Tough Love

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We have all heard the expressions about tough love. As common a phrase as it is, I still am unclear as to its true meaning. To me the first time I had to hold down my infant for vaccinations and they screamed so hard that I thought they were going to pass out I felt like a tough love participant. It was horrible and I felt like some kind of monster as my little baby looked to me for help and there I was the one holding her legs firmly to the table. I had to do it right, because her life could depend on it and without thinking the decision was made. Right now, I can’t imagine anything that would be more painful than that moment and although my children and I may face a lot of battles….the careful goal of allowing them to grow into adulthood healthy and mostly happy is always the hope. When it comes to our kids, clearly the simple truth is that love is always just plain tough.

It is fairly obvious that none of us can truly prepare ourselves for the road ahead when it comes to raising kids. Some will get pregnant, some will do drugs, some will attempt suicide, some will shop lift or drink and drive, some will choose to drop out of school, remain jobless, marry too young, make bad decisions about everything from their wardrobe to their friends while others will surprise us with their innate morality and goodness. Try as we might to raise with morality and core values children will at some point branch out to be the individual that they were destined to be. Although it can be painful and we may have to step in and either make decisions or choices toward the betterment of their future; this really isn’t tough love – it is a parent’s love!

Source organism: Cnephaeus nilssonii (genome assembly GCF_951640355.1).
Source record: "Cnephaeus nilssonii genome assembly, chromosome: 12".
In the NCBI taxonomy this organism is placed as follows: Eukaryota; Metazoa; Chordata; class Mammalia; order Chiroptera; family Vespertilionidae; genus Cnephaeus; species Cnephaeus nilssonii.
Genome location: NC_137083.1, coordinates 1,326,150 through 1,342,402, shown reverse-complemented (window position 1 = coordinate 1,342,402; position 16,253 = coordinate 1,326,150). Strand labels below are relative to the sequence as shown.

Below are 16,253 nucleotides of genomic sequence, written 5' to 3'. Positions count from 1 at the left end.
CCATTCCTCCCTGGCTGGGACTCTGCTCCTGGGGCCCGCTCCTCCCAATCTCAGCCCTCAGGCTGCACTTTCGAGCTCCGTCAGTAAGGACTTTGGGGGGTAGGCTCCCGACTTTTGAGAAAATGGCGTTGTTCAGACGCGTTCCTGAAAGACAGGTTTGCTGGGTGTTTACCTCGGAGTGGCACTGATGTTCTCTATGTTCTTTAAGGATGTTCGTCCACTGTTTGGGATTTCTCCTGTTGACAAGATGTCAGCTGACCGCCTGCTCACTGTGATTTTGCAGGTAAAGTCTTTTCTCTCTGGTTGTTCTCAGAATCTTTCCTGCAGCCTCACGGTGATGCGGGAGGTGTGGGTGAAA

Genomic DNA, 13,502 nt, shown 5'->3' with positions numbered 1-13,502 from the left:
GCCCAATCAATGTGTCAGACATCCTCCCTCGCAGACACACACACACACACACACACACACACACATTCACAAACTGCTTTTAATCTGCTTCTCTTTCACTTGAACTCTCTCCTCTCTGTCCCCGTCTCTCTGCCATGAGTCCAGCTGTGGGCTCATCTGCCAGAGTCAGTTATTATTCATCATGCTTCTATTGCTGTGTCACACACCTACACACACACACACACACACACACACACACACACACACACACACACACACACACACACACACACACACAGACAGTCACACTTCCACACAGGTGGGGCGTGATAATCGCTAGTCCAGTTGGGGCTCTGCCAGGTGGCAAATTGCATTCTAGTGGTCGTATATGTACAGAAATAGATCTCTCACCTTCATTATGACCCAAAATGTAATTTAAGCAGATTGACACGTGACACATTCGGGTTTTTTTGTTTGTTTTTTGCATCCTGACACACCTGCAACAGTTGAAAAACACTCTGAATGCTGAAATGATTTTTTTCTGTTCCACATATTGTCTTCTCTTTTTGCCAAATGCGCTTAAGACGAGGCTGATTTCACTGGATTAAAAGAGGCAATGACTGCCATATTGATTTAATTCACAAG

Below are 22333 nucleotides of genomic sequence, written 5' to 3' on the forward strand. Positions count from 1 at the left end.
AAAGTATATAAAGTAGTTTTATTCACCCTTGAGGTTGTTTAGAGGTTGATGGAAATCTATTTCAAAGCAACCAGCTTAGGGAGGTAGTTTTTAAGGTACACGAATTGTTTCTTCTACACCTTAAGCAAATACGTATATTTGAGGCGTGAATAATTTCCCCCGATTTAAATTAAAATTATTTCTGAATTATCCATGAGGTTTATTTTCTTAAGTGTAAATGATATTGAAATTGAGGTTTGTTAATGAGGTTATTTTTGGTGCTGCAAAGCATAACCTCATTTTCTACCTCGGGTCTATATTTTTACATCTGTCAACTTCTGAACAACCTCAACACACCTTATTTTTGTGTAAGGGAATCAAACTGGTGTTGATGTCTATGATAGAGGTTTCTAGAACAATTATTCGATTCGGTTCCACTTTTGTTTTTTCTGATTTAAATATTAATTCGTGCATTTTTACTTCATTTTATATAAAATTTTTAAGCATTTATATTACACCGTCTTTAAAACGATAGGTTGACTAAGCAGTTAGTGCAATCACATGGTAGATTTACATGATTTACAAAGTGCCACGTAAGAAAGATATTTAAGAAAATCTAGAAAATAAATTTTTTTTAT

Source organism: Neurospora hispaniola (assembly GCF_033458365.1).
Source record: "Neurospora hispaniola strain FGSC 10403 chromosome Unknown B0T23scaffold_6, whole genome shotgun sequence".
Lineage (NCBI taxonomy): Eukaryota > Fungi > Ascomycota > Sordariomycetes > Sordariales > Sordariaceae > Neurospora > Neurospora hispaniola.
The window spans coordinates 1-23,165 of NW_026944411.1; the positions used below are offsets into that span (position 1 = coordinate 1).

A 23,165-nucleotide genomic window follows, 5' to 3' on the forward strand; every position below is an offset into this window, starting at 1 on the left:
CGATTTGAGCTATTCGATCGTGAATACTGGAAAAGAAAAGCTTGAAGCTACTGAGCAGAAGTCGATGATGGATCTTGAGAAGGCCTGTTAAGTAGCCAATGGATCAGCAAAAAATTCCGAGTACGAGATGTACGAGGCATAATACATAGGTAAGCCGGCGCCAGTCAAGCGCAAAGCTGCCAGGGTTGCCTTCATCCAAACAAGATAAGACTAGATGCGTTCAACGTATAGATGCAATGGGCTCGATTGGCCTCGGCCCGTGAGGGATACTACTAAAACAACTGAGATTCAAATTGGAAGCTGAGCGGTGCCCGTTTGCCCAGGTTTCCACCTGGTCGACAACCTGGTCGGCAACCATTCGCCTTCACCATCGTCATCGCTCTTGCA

When we are divinely entrusted with the life of another, we become completely responsible for providing love. When they are little and rather cute it is easy to love unconditionally. At some point though they develop their own ideas, many of which a parent won’t agree with. Tough love is than defined as helping them (or someone else we love for that matter) regardless of how much it will hurt them. The scenario of forcing a child into rehab comes to mind. Perhaps what is so tough about it is not the decision we have to make but swallowing the pill of what it is our children have become instead. As one of the major influences in their life we somehow always will feel responsible for their condition. The key here is noticing that we are just one of the major influences of their life.

I remember a media buzz about a mother who called herself implementing tough love by calling the police because her 14 year old son stole money from her. She followed through with his juvenile arrest in efforts to teach him a lesson. What struck me about it was the pride that she felt in her decision as if it was good parenting or something. To me she obviously had something to prove. The point is that tough love by definition is no different that any other type of love that we feel for our kids. We strap them into car seats as toddlers against their will to avoid them being killed in a crash, we don’t let them go to the park alone to avoid them being kidnapped and then suddenly they are teenagers facing trouble and the decisions we make are considered ‘tough love’. I tend to believe that many of the subsequent decisions were just as hard but the consequences were different.